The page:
I only read today that April had been on trips in the past with Mr Bridger and his children, and that only two nights ago he'd been driving them around the estate in his car for fun. Assuming he's found guilty, he must have been using the car, and the fact he's the Dad of her friends, as a way of grooming her given how she was abducted.

It's terrible really but I agree; it changes the dynamics of the chats you need to be having to keep your children safe. Which is basically, unless you hear it from us that you should be, you are never to get in the car of, or walk off with anyone whether you know them or not. It's no guarantee though... children are so here and now sometimes, they could easily forget all your warnings if they were being offered something good.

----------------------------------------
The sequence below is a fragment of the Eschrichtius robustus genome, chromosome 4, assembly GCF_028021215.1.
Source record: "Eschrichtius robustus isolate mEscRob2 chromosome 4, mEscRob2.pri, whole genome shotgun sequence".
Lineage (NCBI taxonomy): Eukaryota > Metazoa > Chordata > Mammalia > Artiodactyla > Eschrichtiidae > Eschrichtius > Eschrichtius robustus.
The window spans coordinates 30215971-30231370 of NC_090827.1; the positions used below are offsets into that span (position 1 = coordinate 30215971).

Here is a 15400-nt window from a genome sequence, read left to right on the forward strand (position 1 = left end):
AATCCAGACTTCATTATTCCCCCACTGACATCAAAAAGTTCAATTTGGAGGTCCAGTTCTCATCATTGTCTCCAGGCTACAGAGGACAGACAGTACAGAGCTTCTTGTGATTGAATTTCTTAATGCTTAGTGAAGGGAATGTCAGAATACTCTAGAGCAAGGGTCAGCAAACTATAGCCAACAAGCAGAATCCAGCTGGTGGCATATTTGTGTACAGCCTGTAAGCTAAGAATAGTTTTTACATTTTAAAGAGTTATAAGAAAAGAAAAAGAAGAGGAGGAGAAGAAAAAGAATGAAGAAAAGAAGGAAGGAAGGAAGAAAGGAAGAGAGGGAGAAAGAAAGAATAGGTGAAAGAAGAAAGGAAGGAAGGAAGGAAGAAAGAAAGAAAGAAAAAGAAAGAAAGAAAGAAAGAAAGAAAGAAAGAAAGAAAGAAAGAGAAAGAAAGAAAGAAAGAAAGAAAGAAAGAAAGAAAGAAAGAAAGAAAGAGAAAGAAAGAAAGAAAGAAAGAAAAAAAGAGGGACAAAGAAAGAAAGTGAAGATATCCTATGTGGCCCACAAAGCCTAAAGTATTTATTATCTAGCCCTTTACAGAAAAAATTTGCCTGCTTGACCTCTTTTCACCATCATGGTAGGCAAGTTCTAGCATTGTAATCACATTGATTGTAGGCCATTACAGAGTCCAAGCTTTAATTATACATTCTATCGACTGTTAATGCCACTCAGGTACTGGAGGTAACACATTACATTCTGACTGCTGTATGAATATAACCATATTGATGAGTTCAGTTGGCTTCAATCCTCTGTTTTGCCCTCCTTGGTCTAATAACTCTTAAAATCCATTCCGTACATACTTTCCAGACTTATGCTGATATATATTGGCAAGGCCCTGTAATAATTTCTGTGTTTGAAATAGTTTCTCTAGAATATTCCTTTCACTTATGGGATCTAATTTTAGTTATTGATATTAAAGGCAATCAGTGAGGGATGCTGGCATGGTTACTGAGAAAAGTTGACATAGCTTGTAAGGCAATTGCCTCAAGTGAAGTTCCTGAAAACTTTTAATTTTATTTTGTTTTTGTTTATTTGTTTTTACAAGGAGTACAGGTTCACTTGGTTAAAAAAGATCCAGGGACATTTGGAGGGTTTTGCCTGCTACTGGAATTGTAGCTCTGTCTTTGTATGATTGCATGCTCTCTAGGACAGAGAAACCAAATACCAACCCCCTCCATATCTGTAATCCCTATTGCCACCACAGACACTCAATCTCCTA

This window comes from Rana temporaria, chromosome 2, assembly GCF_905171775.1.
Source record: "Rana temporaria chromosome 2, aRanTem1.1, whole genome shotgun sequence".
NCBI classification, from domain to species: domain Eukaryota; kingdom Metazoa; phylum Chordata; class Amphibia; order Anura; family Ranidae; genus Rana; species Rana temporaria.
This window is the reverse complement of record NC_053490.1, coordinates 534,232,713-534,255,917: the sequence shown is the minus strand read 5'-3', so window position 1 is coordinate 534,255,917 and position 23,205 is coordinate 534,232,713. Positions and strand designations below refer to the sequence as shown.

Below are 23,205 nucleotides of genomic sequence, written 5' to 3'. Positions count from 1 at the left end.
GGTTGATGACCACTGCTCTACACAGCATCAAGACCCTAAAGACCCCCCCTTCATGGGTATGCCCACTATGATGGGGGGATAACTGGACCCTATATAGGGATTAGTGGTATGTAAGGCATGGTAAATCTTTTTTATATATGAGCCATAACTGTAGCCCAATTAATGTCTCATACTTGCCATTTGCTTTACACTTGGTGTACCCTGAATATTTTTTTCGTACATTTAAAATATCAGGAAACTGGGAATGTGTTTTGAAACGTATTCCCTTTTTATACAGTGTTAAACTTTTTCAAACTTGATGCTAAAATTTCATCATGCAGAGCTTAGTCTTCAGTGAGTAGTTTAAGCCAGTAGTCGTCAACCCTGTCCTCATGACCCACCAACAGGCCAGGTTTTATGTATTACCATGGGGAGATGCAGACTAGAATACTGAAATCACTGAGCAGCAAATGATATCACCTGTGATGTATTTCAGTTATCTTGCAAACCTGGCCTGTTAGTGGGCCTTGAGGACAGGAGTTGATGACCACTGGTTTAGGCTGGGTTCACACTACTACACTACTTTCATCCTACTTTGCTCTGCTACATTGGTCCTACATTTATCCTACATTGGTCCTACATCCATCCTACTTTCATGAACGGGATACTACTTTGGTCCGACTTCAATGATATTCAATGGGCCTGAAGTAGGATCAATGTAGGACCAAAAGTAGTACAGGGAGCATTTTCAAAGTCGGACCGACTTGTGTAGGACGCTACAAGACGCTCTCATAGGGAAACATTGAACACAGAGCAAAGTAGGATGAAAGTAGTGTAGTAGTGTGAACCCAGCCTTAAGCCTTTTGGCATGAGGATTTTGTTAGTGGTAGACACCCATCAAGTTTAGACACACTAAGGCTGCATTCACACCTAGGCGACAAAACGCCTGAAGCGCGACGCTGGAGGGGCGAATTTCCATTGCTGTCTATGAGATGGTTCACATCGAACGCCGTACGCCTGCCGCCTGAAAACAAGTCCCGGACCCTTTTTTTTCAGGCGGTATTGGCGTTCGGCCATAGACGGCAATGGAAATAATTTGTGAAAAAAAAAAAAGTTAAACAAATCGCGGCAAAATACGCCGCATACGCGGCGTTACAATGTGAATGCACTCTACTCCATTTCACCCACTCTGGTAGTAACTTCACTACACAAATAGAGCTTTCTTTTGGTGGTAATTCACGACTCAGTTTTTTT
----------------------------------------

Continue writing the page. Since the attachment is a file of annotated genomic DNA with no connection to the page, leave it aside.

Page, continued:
EugenesAxe Sat 06-Oct-12 20:18:07

Sorry, two nights before she was abducted, apparently by him.

crazygal Sat 06-Oct-12 20:18:31

Yes,it was a very 'nice/child' chat we had with him.and he seemed fine,and also about the people who knows him,as for watching the news all the time,
we watch the headines when we get in at 6 then we watch the full news at ten,
completely agree,theres probably to much 'bad' stuff on there for kids to be watching all the time.